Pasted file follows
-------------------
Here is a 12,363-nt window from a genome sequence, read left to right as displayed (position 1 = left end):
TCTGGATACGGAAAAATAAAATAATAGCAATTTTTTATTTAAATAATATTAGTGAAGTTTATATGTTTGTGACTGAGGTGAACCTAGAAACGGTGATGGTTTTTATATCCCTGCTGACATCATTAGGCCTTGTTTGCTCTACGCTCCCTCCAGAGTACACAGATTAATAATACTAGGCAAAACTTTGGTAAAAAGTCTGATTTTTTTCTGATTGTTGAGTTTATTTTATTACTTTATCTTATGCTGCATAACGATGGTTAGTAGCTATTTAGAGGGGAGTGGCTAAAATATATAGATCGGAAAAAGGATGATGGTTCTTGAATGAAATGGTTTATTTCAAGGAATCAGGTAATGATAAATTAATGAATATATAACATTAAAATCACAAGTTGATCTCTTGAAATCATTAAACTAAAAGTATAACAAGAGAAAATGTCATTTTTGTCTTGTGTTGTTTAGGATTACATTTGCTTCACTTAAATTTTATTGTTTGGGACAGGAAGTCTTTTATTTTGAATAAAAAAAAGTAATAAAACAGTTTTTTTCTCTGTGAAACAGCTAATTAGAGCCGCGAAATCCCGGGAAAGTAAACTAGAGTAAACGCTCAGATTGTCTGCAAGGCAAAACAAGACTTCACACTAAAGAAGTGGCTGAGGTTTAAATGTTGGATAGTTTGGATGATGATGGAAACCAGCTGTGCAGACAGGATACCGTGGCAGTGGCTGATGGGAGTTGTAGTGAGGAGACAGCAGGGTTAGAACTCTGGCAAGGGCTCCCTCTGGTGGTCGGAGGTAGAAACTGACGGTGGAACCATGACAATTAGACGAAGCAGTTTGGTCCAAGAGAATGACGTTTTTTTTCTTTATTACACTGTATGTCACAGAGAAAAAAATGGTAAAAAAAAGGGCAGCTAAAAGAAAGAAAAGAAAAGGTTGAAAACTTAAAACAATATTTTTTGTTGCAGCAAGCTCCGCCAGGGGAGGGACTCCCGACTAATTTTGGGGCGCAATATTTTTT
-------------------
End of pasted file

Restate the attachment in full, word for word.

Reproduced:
Here is a 12,363-nt window from a genome sequence, read left to right as displayed (position 1 = left end):
TCTGGATACGGAAAAATAAAATAATAGCAATTTTTTATTTAAATAATATTAGTGAAGTTTATATGTTTGTGACTGAGGTGAACCTAGAAACGGTGATGGTTTTTATATCCCTGCTGACATCATTAGGCCTTGTTTGCTCTACGCTCCCTCCAGAGTACACAGATTAATAATACTAGGCAAAACTTTGGTAAAAAGTCTGATTTTTTTCTGATTGTTGAGTTTATTTTATTACTTTATCTTATGCTGCATAACGATGGTTAGTAGCTATTTAGAGGGGAGTGGCTAAAATATATAGATCGGAAAAAGGATGATGGTTCTTGAATGAAATGGTTTATTTCAAGGAATCAGGTAATGATAAATTAATGAATATATAACATTAAAATCACAAGTTGATCTCTTGAAATCATTAAACTAAAAGTATAACAAGAGAAAATGTCATTTTTGTCTTGTGTTGTTTAGGATTACATTTGCTTCACTTAAATTTTATTGTTTGGGACAGGAAGTCTTTTATTTTGAATAAAAAAAAGTAATAAAACAGTTTTTTTCTCTGTGAAACAGCTAATTAGAGCCGCGAAATCCCGGGAAAGTAAACTAGAGTAAACGCTCAGATTGTCTGCAAGGCAAAACAAGACTTCACACTAAAGAAGTGGCTGAGGTTTAAATGTTGGATAGTTTGGATGATGATGGAAACCAGCTGTGCAGACAGGATACCGTGGCAGTGGCTGATGGGAGTTGTAGTGAGGAGACAGCAGGGTTAGAACTCTGGCAAGGGCTCCCTCTGGTGGTCGGAGGTAGAAACTGACGGTGGAACCATGACAATTAGACGAAGCAGTTTGGTCCAAGAGAATGACGTTTTTTTTCTTTATTACACTGTATGTCACAGAGAAAAAAATGGTAAAAAAAAGGGCAGCTAAAAGAAAGAAAAGAAAAGGTTGAAAACTTAAAACAATATTTTTTGTTGCAGCAAGCTCCGCCAGGGGAGGGACTCCCGACTAATTTTGGGGCGCAATATTTTTT